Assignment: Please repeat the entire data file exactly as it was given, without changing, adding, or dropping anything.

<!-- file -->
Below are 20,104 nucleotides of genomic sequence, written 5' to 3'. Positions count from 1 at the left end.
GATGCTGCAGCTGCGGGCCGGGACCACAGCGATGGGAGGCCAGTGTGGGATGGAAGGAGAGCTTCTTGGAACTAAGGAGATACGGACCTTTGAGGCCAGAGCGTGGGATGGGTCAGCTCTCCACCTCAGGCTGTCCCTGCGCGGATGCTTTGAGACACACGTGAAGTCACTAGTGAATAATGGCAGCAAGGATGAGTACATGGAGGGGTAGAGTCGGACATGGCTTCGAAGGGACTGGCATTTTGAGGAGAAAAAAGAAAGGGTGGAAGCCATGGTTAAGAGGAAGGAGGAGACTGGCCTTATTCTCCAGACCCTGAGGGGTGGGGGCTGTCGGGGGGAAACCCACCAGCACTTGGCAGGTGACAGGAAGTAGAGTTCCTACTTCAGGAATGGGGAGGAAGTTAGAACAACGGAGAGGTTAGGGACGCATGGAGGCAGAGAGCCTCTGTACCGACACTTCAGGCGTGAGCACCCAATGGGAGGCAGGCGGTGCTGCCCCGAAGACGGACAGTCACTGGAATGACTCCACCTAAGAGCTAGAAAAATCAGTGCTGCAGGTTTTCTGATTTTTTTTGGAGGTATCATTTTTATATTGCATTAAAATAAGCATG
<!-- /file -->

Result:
Below are 20,104 nucleotides of genomic sequence, written 5' to 3'. Positions count from 1 at the left end.
GATGCTGCAGCTGCGGGCCGGGACCACAGCGATGGGAGGCCAGTGTGGGATGGAAGGAGAGCTTCTTGGAACTAAGGAGATACGGACCTTTGAGGCCAGAGCGTGGGATGGGTCAGCTCTCCACCTCAGGCTGTCCCTGCGCGGATGCTTTGAGACACACGTGAAGTCACTAGTGAATAATGGCAGCAAGGATGAGTACATGGAGGGGTAGAGTCGGACATGGCTTCGAAGGGACTGGCATTTTGAGGAGAAAAAAGAAAGGGTGGAAGCCATGGTTAAGAGGAAGGAGGAGACTGGCCTTATTCTCCAGACCCTGAGGGGTGGGGGCTGTCGGGGGGAAACCCACCAGCACTTGGCAGGTGACAGGAAGTAGAGTTCCTACTTCAGGAATGGGGAGGAAGTTAGAACAACGGAGAGGTTAGGGACGCATGGAGGCAGAGAGCCTCTGTACCGACACTTCAGGCGTGAGCACCCAATGGGAGGCAGGCGGTGCTGCCCCGAAGACGGACAGTCACTGGAATGACTCCACCTAAGAGCTAGAAAAATCAGTGCTGCAGGTTTTCTGATTTTTTTTGGAGGTATCATTTTTATATTGCATTAAAATAAGCATG